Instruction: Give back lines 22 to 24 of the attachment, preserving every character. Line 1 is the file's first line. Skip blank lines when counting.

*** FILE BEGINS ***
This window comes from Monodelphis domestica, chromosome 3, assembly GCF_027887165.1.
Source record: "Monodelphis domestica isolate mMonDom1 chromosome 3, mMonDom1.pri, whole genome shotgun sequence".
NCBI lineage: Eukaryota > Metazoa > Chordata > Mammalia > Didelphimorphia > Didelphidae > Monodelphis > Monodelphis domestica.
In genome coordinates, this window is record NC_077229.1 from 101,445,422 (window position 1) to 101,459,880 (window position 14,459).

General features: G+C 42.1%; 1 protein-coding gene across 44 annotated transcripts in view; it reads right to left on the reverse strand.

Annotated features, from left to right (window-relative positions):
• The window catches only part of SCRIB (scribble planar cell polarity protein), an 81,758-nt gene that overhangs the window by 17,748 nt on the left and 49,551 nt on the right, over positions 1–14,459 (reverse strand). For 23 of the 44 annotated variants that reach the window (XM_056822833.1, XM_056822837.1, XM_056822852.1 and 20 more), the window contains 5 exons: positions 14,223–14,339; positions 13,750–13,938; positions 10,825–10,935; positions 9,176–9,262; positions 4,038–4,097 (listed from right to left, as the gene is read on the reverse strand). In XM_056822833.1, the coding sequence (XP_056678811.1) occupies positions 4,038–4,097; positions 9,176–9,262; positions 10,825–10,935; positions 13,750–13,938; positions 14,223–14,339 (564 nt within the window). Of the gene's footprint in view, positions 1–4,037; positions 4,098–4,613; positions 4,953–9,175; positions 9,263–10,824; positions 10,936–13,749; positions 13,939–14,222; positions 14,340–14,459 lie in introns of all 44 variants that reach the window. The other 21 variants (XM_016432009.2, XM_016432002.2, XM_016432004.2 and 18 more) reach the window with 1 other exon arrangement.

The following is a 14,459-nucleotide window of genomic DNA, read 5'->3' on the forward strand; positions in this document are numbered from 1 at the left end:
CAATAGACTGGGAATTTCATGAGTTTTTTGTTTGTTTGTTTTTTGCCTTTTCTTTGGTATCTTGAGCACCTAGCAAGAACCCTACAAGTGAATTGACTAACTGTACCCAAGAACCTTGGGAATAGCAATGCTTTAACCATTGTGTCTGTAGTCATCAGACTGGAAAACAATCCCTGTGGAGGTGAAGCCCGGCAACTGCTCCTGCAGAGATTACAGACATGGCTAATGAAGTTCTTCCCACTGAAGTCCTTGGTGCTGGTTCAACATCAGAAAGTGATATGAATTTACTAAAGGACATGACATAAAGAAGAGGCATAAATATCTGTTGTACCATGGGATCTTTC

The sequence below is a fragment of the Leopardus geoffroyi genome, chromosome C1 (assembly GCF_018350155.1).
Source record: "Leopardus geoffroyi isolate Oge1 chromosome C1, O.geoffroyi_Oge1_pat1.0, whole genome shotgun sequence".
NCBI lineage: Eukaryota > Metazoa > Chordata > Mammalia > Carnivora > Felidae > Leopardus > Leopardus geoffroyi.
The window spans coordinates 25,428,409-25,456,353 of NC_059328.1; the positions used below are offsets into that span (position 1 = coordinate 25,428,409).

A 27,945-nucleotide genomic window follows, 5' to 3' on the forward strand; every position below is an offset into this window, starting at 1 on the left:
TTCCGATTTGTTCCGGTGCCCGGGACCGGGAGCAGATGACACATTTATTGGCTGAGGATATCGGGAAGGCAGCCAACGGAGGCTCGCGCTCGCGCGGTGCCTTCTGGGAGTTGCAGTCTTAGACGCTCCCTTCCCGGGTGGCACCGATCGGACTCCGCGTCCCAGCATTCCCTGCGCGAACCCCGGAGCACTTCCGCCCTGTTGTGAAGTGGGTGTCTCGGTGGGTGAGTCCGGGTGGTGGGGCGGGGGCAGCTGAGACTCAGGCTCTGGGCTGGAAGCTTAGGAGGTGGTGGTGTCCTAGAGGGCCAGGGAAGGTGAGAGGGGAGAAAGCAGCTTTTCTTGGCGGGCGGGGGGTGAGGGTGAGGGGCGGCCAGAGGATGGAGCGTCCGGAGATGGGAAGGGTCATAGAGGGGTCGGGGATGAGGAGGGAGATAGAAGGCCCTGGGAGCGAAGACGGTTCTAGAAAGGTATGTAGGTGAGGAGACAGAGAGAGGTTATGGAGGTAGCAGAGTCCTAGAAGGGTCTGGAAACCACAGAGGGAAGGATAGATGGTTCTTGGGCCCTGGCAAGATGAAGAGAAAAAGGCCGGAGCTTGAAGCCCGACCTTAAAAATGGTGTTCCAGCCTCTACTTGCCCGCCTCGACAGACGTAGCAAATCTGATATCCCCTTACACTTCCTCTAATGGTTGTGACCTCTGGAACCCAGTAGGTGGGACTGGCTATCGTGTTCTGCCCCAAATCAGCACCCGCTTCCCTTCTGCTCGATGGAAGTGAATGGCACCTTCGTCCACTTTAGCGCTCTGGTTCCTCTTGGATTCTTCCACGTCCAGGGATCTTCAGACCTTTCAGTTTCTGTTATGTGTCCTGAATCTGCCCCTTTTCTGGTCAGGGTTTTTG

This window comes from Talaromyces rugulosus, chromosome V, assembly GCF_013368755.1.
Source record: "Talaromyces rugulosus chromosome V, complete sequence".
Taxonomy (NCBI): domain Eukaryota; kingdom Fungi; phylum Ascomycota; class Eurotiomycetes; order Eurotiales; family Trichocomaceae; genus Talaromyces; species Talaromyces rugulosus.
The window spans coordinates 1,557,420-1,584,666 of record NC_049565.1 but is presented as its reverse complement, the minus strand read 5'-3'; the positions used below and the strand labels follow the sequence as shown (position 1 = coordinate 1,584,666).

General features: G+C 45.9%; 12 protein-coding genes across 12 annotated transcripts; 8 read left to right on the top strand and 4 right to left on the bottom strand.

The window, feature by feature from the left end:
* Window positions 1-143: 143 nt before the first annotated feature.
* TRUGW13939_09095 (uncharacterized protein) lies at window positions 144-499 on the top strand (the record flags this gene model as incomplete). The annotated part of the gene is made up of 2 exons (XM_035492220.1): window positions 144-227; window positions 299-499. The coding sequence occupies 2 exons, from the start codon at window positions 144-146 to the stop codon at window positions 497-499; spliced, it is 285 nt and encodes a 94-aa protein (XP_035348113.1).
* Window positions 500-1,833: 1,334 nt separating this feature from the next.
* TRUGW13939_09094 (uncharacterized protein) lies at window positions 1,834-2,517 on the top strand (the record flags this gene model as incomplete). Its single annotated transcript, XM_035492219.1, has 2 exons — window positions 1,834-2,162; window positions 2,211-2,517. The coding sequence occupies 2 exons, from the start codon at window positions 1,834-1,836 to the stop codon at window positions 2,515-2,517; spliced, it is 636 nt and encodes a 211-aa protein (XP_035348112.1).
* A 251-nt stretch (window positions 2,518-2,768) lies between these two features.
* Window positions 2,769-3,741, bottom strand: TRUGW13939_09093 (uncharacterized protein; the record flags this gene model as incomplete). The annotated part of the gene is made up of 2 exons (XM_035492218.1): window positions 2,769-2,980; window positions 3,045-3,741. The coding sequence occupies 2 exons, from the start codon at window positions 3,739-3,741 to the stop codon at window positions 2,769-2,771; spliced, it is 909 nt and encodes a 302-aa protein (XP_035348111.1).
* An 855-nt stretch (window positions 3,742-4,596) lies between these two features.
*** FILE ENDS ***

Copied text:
* Window positions 1-143: 143 nt before the first annotated feature.
* TRUGW13939_09095 (uncharacterized protein) lies at window positions 144-499 on the top strand (the record flags this gene model as incomplete). The annotated part of the gene is made up of 2 exons (XM_035492220.1): window positions 144-227; window positions 299-499. The coding sequence occupies 2 exons, from the start codon at window positions 144-146 to the stop codon at window positions 497-499; spliced, it is 285 nt and encodes a 94-aa protein (XP_035348113.1).
* Window positions 500-1,833: 1,334 nt separating this feature from the next.